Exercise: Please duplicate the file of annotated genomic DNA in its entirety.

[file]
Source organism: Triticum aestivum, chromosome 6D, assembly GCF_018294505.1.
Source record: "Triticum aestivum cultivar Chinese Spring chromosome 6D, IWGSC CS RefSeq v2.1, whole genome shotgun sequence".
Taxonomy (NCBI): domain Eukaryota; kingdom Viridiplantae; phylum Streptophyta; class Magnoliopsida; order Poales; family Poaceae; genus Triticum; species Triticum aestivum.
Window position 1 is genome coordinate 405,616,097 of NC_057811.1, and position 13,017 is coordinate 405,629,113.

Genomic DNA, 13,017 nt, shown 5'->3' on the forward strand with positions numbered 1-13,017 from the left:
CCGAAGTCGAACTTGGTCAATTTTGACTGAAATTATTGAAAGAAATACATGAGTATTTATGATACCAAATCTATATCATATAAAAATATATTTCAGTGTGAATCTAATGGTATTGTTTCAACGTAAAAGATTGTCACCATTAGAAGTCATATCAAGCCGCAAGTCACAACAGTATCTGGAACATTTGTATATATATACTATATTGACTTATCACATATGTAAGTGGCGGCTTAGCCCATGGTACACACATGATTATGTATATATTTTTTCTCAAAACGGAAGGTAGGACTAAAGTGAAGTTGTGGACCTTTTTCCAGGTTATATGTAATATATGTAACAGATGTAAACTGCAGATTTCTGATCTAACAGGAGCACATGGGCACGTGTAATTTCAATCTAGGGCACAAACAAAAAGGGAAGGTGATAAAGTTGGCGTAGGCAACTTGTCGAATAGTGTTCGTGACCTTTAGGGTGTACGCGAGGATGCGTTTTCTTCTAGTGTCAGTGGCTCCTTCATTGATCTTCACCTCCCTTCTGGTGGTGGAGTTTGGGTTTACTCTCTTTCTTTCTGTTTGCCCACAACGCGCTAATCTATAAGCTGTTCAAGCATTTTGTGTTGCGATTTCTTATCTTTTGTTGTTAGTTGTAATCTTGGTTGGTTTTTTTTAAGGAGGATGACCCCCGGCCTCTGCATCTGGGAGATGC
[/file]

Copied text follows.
Source organism: Triticum aestivum, chromosome 6D, assembly GCF_018294505.1.
Source record: "Triticum aestivum cultivar Chinese Spring chromosome 6D, IWGSC CS RefSeq v2.1, whole genome shotgun sequence".
Taxonomy (NCBI): domain Eukaryota; kingdom Viridiplantae; phylum Streptophyta; class Magnoliopsida; order Poales; family Poaceae; genus Triticum; species Triticum aestivum.
Window position 1 is genome coordinate 405,616,097 of NC_057811.1, and position 13,017 is coordinate 405,629,113.

Genomic DNA, 13,017 nt, shown 5'->3' on the forward strand with positions numbered 1-13,017 from the left:
CCGAAGTCGAACTTGGTCAATTTTGACTGAAATTATTGAAAGAAATACATGAGTATTTATGATACCAAATCTATATCATATAAAAATATATTTCAGTGTGAATCTAATGGTATTGTTTCAACGTAAAAGATTGTCACCATTAGAAGTCATATCAAGCCGCAAGTCACAACAGTATCTGGAACATTTGTATATATATACTATATTGACTTATCACATATGTAAGTGGCGGCTTAGCCCATGGTACACACATGATTATGTATATATTTTTTCTCAAAACGGAAGGTAGGACTAAAGTGAAGTTGTGGACCTTTTTCCAGGTTATATGTAATATATGTAACAGATGTAAACTGCAGATTTCTGATCTAACAGGAGCACATGGGCACGTGTAATTTCAATCTAGGGCACAAACAAAAAGGGAAGGTGATAAAGTTGGCGTAGGCAACTTGTCGAATAGTGTTCGTGACCTTTAGGGTGTACGCGAGGATGCGTTTTCTTCTAGTGTCAGTGGCTCCTTCATTGATCTTCACCTCCCTTCTGGTGGTGGAGTTTGGGTTTACTCTCTTTCTTTCTGTTTGCCCACAACGCGCTAATCTATAAGCTGTTCAAGCATTTTGTGTTGCGATTTCTTATCTTTTGTTGTTAGTTGTAATCTTGGTTGGTTTTTTTTAAGGAGGATGACCCCCGGCCTCTGCATCTGGGAGATGC